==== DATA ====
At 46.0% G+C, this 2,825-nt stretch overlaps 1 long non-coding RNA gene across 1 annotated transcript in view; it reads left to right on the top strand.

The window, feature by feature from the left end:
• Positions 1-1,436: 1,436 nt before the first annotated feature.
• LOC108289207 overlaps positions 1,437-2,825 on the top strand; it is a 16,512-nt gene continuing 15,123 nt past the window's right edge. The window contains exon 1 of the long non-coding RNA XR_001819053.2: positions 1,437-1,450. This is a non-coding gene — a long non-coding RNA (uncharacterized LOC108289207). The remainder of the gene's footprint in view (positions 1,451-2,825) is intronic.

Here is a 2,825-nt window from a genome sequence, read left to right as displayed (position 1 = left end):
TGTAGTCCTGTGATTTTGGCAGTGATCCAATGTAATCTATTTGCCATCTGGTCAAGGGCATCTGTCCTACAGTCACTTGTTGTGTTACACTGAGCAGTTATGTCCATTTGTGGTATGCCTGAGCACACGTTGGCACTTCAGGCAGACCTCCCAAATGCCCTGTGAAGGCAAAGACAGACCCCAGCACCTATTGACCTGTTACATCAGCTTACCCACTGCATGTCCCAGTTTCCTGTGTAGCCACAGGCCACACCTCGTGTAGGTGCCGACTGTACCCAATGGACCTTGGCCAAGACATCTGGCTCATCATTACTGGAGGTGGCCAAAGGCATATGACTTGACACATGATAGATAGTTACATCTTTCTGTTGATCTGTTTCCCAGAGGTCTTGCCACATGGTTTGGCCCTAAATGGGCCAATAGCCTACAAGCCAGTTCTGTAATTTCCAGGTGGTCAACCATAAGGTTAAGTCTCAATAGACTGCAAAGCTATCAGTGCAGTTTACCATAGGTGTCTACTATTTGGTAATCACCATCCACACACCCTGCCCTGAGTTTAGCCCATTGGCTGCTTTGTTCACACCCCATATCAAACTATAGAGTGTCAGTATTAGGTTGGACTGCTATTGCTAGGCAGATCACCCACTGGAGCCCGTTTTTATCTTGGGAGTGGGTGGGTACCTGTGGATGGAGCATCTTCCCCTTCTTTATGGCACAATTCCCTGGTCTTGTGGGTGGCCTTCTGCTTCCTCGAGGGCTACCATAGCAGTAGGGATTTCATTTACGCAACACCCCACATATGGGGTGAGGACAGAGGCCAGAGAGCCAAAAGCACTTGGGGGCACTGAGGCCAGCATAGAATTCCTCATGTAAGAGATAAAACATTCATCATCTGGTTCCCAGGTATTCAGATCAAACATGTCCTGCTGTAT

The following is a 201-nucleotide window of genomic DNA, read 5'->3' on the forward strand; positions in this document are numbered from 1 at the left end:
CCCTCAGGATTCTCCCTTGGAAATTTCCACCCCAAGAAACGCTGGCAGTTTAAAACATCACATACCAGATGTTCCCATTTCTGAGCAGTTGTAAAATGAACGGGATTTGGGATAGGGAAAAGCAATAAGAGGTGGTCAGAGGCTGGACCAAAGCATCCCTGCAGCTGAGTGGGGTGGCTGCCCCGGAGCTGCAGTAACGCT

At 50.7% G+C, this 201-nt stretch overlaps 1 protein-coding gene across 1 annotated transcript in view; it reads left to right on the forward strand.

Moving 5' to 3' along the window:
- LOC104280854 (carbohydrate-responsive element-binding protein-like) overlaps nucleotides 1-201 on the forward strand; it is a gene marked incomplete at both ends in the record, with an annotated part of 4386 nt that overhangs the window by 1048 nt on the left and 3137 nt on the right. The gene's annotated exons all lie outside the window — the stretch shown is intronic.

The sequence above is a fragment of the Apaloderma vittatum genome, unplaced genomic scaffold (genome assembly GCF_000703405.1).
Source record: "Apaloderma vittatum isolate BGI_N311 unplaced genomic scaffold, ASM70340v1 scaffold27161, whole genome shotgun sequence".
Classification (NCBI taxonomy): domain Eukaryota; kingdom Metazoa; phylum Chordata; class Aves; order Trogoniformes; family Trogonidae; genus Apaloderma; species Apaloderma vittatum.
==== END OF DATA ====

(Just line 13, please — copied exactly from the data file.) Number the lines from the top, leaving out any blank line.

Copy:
Source record: "Apaloderma vittatum isolate BGI_N311 unplaced genomic scaffold, ASM70340v1 scaffold27161, whole genome shotgun sequence".